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Contrast agent-free sonoporation: the use of an ultrasonic standing wave microfluidic system for the delivery of pharmaceutical agents

Contrast agent-free sonoporation: the use of an ultrasonic standing wave microfluidic system for the delivery of pharmaceutical agents
Contrast agent-free sonoporation: the use of an ultrasonic standing wave microfluidic system for the delivery of pharmaceutical agents
Sonoporation is a useful biophysical mechanism for facilitating the transmembrane delivery of therapeutic agents from the extracellular to the intracellular milieu. Conventionally, sonoporation is carried out in the presence of ultrasound contrast agents, which are known to greatly enhance transient poration of biological cell membranes. However, in vivo contrast agents have been observed to induce capillary rupture and haemorrhage due to endothelial cell damage and to greatly increase the potential for cell lysis in vitro. Here, we demonstrate sonoporation of cardiac myoblasts in the absence of contrast agent (CA-free sonoporation) using a low-cost ultrasound-microfluidic device. Within this device an ultrasonic standing wave was generated, allowing control over the position of the cells and the strength of the acoustic radiation forces. Real-time single-cell analysis and retrospective postsonication analysis of insonated cardiac myoblasts showed that CA-free sonoporation induced transmembrane transfer of fluorescent probes (CMFDA and FITC-dextran) and that different mechanisms potentially contribute to membrane poration in the presence of an ultrasonic wave. Additionally, to the best of our knowledge, we have shown for the first time that sonoporation induces increased cell cytotoxicity as a consequence of CA-free ultrasound-facilitated uptake of pharmaceutical agents (doxorubicin, luteolin, and apigenin). The US-microfluidic device designed here provides an in vitro alternative to expensive and controversial in vivo models used for early stage drug discovery, and drug delivery programs and toxicity measurements.
bioacoustics, biomedical ultrasonics, biomembrane transport, drug delivery systems
1932-1058
044108-[15pp]
Carugo, Dario
0a4be6cd-e309-4ed8-a620-20256ce01179
Ankrett, Dyan N.
22d8eb6d-70db-4b47-9587-c4d048cd34b7
Glynne-Jones, Peter
6ca3fcbc-14db-4af9-83e2-cf7c8b91ef0d
Capretto, Lorenzo
0f3586b5-1560-49c1-a76b-59e74ea600ef
Boltryk, Rosemary J.
0452b21c-a758-4d4a-925b-1511d9296d62
Zhang, Xunli
d7cf1181-3276-4da1-9150-e212b333abb1
Townsend, Paul A.
a2680443-664e-46d0-b4dd-97456ba810db
Hill, Martyn
0cda65c8-a70f-476f-b126-d2c4460a253e
Carugo, Dario
0a4be6cd-e309-4ed8-a620-20256ce01179
Ankrett, Dyan N.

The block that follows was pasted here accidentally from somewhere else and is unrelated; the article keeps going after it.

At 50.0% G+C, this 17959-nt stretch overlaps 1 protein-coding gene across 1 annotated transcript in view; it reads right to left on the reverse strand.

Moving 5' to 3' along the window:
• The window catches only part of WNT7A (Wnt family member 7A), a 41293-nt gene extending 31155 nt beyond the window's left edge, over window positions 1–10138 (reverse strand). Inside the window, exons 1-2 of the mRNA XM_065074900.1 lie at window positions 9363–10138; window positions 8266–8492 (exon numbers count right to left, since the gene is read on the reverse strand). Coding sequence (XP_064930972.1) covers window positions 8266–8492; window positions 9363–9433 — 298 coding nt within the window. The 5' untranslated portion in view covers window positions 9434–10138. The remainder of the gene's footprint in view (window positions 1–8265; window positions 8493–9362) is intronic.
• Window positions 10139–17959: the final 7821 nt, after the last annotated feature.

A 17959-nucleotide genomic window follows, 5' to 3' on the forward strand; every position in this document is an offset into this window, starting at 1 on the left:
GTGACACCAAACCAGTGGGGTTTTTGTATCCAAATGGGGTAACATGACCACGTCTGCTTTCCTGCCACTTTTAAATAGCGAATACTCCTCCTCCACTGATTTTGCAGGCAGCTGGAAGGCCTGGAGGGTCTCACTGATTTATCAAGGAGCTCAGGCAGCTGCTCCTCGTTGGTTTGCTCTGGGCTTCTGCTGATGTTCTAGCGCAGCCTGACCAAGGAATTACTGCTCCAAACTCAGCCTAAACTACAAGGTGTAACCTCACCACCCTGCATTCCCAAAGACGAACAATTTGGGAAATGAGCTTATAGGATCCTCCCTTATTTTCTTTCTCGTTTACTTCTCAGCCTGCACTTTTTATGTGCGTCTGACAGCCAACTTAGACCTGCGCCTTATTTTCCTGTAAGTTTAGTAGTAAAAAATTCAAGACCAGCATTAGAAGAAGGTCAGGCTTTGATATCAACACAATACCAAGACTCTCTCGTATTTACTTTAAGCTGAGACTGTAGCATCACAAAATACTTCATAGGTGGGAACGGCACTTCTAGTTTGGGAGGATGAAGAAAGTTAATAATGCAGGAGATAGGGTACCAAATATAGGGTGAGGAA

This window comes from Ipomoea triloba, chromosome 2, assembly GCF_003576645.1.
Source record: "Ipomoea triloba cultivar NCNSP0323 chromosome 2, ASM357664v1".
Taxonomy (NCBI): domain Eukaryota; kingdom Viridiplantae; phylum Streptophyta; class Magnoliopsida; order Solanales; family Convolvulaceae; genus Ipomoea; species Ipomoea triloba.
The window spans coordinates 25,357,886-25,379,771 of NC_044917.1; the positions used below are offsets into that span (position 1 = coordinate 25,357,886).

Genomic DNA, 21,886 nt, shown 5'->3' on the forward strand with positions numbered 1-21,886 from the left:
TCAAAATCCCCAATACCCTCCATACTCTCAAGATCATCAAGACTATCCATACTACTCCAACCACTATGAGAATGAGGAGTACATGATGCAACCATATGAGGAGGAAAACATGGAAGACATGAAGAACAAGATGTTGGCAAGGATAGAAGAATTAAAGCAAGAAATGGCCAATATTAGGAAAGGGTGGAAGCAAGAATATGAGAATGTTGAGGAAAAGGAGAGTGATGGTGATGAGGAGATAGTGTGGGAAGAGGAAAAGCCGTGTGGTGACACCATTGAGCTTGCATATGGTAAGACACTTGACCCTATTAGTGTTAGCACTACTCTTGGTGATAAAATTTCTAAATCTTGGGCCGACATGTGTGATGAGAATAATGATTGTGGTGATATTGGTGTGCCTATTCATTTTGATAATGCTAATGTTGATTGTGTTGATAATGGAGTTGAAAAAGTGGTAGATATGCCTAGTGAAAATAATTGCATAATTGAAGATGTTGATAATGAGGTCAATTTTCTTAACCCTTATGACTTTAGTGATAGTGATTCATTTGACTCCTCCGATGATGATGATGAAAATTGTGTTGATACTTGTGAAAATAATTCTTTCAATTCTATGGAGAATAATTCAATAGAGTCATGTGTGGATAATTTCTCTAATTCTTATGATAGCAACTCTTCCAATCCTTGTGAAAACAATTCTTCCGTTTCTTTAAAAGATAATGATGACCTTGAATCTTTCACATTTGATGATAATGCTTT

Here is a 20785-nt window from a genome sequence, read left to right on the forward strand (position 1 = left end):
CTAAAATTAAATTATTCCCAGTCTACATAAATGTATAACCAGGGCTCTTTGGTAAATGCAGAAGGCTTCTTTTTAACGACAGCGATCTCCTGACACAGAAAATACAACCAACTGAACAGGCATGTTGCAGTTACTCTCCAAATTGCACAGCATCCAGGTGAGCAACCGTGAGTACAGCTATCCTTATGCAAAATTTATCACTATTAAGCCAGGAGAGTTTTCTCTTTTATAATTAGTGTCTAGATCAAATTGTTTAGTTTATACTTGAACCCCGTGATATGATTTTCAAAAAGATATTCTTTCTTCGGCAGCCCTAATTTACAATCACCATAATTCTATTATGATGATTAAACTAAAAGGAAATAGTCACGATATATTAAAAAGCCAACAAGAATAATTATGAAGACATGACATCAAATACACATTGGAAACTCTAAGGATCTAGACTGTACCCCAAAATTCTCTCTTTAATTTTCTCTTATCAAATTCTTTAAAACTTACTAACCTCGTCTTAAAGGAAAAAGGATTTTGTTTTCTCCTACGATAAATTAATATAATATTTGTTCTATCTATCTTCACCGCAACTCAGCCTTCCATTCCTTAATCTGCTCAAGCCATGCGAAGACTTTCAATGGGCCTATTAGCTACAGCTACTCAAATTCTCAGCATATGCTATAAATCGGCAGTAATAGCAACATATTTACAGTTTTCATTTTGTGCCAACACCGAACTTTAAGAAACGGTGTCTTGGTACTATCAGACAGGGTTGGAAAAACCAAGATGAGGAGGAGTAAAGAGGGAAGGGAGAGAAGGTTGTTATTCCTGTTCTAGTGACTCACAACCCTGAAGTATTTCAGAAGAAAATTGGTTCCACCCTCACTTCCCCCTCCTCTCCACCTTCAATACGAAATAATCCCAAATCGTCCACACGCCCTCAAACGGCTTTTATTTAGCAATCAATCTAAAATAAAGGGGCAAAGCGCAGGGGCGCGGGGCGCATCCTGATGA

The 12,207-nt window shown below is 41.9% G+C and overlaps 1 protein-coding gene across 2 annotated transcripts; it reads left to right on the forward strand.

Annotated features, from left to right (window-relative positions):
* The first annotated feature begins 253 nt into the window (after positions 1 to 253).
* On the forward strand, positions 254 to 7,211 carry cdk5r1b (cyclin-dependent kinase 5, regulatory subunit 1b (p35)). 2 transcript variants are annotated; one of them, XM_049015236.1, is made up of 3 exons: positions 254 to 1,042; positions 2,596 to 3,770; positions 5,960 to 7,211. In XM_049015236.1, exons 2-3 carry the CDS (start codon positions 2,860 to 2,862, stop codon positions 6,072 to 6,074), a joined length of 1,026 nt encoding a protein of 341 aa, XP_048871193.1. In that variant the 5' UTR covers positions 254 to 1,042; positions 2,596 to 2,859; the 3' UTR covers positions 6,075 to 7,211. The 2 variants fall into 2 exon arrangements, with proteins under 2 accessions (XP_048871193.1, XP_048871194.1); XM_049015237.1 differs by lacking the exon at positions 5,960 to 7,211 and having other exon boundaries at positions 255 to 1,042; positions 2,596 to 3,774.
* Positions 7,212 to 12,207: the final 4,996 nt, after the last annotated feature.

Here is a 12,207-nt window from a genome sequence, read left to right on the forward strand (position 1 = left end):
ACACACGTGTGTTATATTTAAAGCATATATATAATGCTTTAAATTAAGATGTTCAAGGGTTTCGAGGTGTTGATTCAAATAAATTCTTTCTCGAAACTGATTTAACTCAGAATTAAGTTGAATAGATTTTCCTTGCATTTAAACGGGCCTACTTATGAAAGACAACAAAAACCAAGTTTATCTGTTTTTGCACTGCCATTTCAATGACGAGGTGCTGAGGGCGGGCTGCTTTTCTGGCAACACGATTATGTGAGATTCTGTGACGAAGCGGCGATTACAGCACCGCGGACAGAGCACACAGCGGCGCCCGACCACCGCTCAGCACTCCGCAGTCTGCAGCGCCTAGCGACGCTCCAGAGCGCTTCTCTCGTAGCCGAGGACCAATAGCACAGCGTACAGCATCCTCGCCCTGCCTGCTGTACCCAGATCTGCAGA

22d8eb6d-70db-4b47-9587-c4d048cd34b7
Glynne-Jones, Peter
6ca3fcbc-14db-4af9-83e2-cf7c8b91ef0d
Capretto, Lorenzo
0f3586b5-1560-49c1-a76b-59e74ea600ef
Boltryk, Rosemary J.
0452b21c-a758-4d4a-925b-1511d9296d62
Zhang, Xunli
d7cf1181-3276-4da1-9150-e212b333abb1
Townsend, Paul A.
a2680443-664e-46d0-b4dd-97456ba810db
Hill, Martyn
0cda65c8-a70f-476f-b126-d2c4460a253e

Carugo, Dario, Ankrett, Dyan N., Glynne-Jones, Peter, Capretto, Lorenzo, Boltryk, Rosemary J., Zhang, Xunli, Townsend, Paul A. and Hill, Martyn (2011) Contrast agent-free sonoporation: the use of an ultrasonic standing wave microfluidic system for the delivery of pharmaceutical agents. Biomicrofluidics, 5 (4), 044108-[15pp]. (doi:10.1063/1.3660352).

Record type: Article

Abstract

Sonoporation is a useful biophysical mechanism for facilitating the transmembrane delivery of therapeutic agents from the extracellular to the intracellular milieu. Conventionally, sonoporation is carried out in the presence of ultrasound contrast agents, which are known to greatly enhance transient poration of biological cell membranes. However, in vivo contrast agents have been observed to induce capillary rupture and haemorrhage due to endothelial cell damage and to greatly increase the potential for cell lysis in vitro. Here, we demonstrate sonoporation of cardiac myoblasts in the absence of contrast agent (CA-free sonoporation) using a low-cost ultrasound-microfluidic device. Within this device an ultrasonic standing wave was generated, allowing control over the position of the cells and the strength of the acoustic radiation forces. Real-time single-cell analysis and retrospective postsonication analysis of insonated cardiac myoblasts showed that CA-free sonoporation induced transmembrane transfer of fluorescent probes (CMFDA and FITC-dextran) and that different mechanisms potentially contribute to membrane poration in the presence of an ultrasonic wave. Additionally, to the best of our knowledge, we have shown for the first time that sonoporation induces increased cell cytotoxicity as a consequence of CA-free ultrasound-facilitated uptake of pharmaceutical agents (doxorubicin, luteolin, and apigenin). The US-microfluidic device designed here provides an in vitro alternative to expensive and controversial in vivo models used for early stage drug discovery, and drug delivery programs and toxicity measurements.

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More information

e-pub ahead of print date: 15 November 2011
Published date: 2011
Keywords: bioacoustics, biomedical ultrasonics, biomembrane transport, drug delivery systems
Organisations: Cancer Sciences, Bioengineering Group, Mechatronics

Identifiers

Local EPrints ID: 203735
URI: https://eprints.soton.ac.uk/id/eprint/203735
ISSN: 1932-1058
PURE UUID: cd480d6e-a81c-4ed4-8961-b82e9db28c28
ORCID for Peter Glynne-Jones: ORCID iD orcid.org/0000-0001-5684-3953
ORCID for Martyn Hill: ORCID iD orcid.org/0000-0001-6448-9448

Catalogue record

Date deposited: 21 Nov 2011 11:38
Last modified: 06 Jun 2018 13:12

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